I arrived in the UK on June 2, 2015, and had the pleasure of being met at the airport by my brother in Islam, Rashid Ali. From Heathrow Airport I was taken to the British Parliament for a meeting with one of the UK's respected political leaders, "Lord Ahmed of Rotherham," the first Muslim appointed to Britain's House of Lords. The British Parliament, like the U.S. Congress, is comprised of two chambers; the "House of Lords" (the upper house) and the

"House of Commons" (the lower legislative chamber).

Our meeting and discussion, over lunch, revolved around Dr. Aafia Siddiqui and some of the challenges confronting Muslims in the West. Lord Ahmed shared the outline of a debate that he was preparing to engage in later in the day (on the floor of the British Parliament) on the growing trend of Islamophobia in the UK. I was also gratified to learn that he has publicly raised his concerns regarding Aafia in the past, and assured me that he will continue to do so in the future.

The very next morning Lord Ahmed sent me the draft of a letter that he was planning to send to the newly installed attorney general of the United States, Ms. Loretta Lynch. (After reading the letter I thought to myself, 'If only Muslim elected and/or appointed officials in America had the courage and presence of mind to do likewise.')

From the Parliament Br. Rashid and I checked into our hotel, freshened up, and then headed out to the impressive studio offices of the UK's "Islam Channel." I was invited to participate in one of network's most popular talk show programs ("Living The Life"). Interaction with the high octane hosts of this informative program was a real pleasure.

The following day witnessed the most important initiative of my five day visit. It was this  initiative, spearheaded by a group of committed Muslim women, that brought me to the UK: The Walk For Freedom for Dr. Aafia Siddiqui. The initiative began with an assembly outside the Pakistani High Commission in London. It was accented by a meeting comprised of a representative delegation from our assembly, with one of the counselor officials, Zahid Ahmed Khan Jatoi (First Secretary of the political wing of the High Commission for Pakistan).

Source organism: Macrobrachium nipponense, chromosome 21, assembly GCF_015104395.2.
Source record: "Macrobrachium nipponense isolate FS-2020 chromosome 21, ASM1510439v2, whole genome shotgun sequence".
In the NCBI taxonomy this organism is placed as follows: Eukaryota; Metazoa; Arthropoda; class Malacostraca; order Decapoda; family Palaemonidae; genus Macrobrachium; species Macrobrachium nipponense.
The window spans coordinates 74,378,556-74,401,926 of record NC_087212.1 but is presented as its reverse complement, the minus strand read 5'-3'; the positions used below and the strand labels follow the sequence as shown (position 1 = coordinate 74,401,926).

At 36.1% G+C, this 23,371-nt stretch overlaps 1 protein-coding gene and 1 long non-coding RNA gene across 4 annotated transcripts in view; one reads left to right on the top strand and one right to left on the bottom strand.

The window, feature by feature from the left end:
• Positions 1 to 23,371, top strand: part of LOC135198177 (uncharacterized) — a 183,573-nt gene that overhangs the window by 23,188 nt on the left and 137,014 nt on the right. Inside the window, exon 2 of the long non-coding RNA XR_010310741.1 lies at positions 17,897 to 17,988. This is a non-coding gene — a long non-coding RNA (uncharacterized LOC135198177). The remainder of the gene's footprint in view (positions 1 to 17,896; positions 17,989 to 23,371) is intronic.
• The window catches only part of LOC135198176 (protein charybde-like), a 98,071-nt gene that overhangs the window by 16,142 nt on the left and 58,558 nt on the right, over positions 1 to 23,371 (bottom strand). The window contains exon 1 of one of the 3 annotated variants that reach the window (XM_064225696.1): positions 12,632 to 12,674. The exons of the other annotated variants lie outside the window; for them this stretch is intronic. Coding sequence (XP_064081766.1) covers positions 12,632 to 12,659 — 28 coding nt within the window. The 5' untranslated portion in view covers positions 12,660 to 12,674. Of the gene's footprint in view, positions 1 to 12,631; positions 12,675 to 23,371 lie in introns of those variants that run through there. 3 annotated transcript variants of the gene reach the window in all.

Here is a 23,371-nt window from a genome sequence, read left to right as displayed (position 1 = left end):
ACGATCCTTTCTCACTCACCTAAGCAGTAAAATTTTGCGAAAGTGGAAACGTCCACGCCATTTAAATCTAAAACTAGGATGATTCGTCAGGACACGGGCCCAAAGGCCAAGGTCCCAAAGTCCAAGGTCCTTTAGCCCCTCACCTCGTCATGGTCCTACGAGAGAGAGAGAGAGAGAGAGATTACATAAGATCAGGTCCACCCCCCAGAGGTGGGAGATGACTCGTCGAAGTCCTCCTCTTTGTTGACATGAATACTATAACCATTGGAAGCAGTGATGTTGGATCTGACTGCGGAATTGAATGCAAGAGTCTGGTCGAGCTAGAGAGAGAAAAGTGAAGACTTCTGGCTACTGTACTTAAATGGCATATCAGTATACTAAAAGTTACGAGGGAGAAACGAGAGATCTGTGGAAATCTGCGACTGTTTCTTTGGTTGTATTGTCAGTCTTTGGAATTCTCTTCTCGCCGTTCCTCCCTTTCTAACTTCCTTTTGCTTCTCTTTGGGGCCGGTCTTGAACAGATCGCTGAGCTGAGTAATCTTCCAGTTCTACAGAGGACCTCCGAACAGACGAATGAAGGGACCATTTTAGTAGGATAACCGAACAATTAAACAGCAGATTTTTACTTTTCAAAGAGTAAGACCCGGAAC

The meeting went well, and was followed by a briefing to those gathered outside (by Sr. Yvonne Ridley and this writer); then prayer, which was followed by a mile long walk through Hyde Park that ended with a rally at the U.S. Embassy - a large, gated, imposing looking compound, with heavily armed security personnel (located at 24 Grosvenor Square, London).

The rest of my UK itinerary consisted of a number of talks at different venues in Manchester and Bradford. Each presentation touched upon a different aspect of a central theme - i.e. The Challenges Confronting Muslims in the West. The itinerary included khutbahs at two different masajid (about a 30 minute drive apart) on Friday, June 5th; a presentation to a sisters group; and an interactive discussion with an assembly of youth (of different age groups) at a large Muslim weekend school. (This was my most challenging audience, by far, but it went well, Alhamdullilah!)

On the day before I flew out of the country, we had a press conference at the law office of Shazia Anjum (Director/Principle Solicitor of Premium Law Solicitors LTD), where to my surprise, on a Sunday, a number of other Muslim public officials and activists came to meet me, and to receive a detailed briefing on my visit. Among those present were Afzal Khan (Member of the European Parliament for the North West); Councillor Shaukat Ali (Manchester City Council); and Raja Najabat Hussain (Chairman, Jammu & Kashmir Self-Determination Movement).

The meeting/press conference, followed by lunch and off-camera discussion, went exceptionally well. Overall, I found the Muslims of the UK to be far more confident and assertive (generally speaking) than my Muslim brethren in the US.

Needless to say, my first ever trip to the UK was an amazing visit that received considerable international attention. The June 3rd Aafia mobilization that took place in London received coverage in Pakistan, and shortly after my return to the states, I received a request for an interview from the South African-based, Muslim operated communications network, CII.